It was A.J. Hawk, however, who was the primary target on the play, Ryan explained during Tuesday’s Super Bowl Media Day.
“We looked to the sideline, and the coach (special teams coordinator Brian Schneider) called the play,” Ryan told reporters. “When we set up the line, I was just looking for the particular look that we were looking for."
The "look" was making sure Green Bay's Brad Jones was on the field, because the Seahawks had noticed Jones' recklessness as a rusher. It was that recklessness the desperate Seahawks wanted to take advantage of.
"If we didn’t see that look, I was going to call the fake off," Ryan continued. "As it happened, the look was there. I got the ball, and started rolling out to the left. We were trying to option No. 50 A.J. Hawk. A.J. Hawk came to me, and when he came to me, I threw it over the top for the touchdown.”
It was a defining play in the Seahawks’ come-from-behind victory — and the Packers’ historic collapse. Incredibly, the Packers never considered the Seahawks might call a fake, even though it was 16-0 and the Seattle offense had done next to nothing the entire game. So, when the Packers’ Davon House and, especially, Jones rushed hard off the edge in an attempt to keep three points off the board, it enabled the Seahawks score a game-changing seven points. Because Hawk, who was stationed behind the defense, ran toward the line of scrimmage to stop Ryan, backup offensive lineman Gary Gilliam was at least 5 yards behind the rest of the defenders. Thus, what might have been a first-down run for Ryan became an easy touchdown pass.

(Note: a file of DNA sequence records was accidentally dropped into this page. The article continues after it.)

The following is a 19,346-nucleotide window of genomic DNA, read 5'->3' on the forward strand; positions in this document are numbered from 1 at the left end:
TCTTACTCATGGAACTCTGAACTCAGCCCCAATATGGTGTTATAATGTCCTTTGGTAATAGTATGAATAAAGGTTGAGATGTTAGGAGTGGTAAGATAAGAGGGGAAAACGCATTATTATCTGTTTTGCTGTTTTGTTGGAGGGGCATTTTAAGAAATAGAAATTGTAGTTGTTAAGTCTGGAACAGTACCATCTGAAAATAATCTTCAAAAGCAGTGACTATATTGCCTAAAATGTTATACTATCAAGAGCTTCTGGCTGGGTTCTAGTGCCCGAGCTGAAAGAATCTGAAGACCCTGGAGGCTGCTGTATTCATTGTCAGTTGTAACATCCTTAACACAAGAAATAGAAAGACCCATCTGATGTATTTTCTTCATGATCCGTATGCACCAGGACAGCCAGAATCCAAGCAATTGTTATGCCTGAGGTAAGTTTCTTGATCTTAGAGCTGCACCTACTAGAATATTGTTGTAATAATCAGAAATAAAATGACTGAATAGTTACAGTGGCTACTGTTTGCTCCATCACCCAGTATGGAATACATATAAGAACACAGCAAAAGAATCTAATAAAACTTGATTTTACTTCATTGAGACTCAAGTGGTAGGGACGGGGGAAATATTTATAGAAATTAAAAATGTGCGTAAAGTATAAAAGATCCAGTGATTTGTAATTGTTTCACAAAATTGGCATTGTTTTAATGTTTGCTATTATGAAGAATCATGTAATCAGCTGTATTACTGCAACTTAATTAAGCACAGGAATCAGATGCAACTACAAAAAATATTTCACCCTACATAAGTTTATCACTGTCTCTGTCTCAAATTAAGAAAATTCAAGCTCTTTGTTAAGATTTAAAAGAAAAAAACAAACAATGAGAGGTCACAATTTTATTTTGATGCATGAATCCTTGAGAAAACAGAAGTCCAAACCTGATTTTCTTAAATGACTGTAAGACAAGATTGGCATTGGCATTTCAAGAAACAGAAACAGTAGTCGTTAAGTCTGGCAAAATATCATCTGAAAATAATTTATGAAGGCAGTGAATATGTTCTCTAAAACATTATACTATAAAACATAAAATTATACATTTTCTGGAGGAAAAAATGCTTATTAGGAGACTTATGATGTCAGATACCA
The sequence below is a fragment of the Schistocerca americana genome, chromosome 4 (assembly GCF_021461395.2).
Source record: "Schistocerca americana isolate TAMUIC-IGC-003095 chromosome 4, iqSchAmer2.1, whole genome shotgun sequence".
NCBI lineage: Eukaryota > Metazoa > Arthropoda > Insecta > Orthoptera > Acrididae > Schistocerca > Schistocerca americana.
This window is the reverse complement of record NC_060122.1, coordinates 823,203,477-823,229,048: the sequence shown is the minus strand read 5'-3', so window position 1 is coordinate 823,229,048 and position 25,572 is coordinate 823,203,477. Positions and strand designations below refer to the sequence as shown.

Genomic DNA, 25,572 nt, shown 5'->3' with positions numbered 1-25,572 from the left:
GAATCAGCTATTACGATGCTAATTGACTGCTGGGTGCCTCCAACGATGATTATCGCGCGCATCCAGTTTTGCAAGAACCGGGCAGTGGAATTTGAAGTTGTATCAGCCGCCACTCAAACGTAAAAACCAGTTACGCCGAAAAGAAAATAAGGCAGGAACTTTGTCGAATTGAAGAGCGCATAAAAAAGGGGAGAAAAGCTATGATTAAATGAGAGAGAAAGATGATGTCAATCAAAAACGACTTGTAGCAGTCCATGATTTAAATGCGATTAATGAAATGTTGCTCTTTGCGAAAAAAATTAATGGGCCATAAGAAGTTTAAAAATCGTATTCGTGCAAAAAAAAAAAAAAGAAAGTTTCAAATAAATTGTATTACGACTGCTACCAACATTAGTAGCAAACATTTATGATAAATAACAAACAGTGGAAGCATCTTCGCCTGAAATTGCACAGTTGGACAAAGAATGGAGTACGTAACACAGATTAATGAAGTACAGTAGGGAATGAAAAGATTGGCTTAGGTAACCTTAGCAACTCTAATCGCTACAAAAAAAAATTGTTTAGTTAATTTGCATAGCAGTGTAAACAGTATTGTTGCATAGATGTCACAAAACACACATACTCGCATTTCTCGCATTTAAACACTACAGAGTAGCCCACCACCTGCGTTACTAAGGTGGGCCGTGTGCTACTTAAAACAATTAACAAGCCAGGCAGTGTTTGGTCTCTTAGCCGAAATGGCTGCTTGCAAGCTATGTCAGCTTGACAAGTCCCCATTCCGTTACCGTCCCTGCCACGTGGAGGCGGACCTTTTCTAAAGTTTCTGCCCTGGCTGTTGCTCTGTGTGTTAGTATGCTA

“We had practiced the play all week, and I was very confident with the play,” Ryan said. “It was a relatively simple play really. When I got out there, I was just making sure that we had the right look that we were looking for. When we got that look, the fake was on. Then after that, it just happens so quickly you just can’t even remember anything really.”
Ryan, a native of Regina, Saskatchewan, played for the Packers in 2006 and 2007. His 44.5-yard average in 2006 stands as the fifth-best season in franchise history. He averaged 44.4 per punt in 2007 but had two blocked and was replaced by Derrick Frost in 2008.
That decision irks Ryan to this day. However, he’s enjoyed an excellent career — his career average is 44.7 — and has a chance to be part of a second consecutive Super Bowl championship team.
“Growing up in Canada, I never thought I’d have the opportunity to play in the NFL,” he said. “Now to have been playing here for nine years, playing in my second Super Bowl is really a dream come true.”
email@example.com, or leave him a question in Packer Report’s subscribers-only Packers Pro Club forum. Find Bill on Twitter at twitter.com/PackerReport.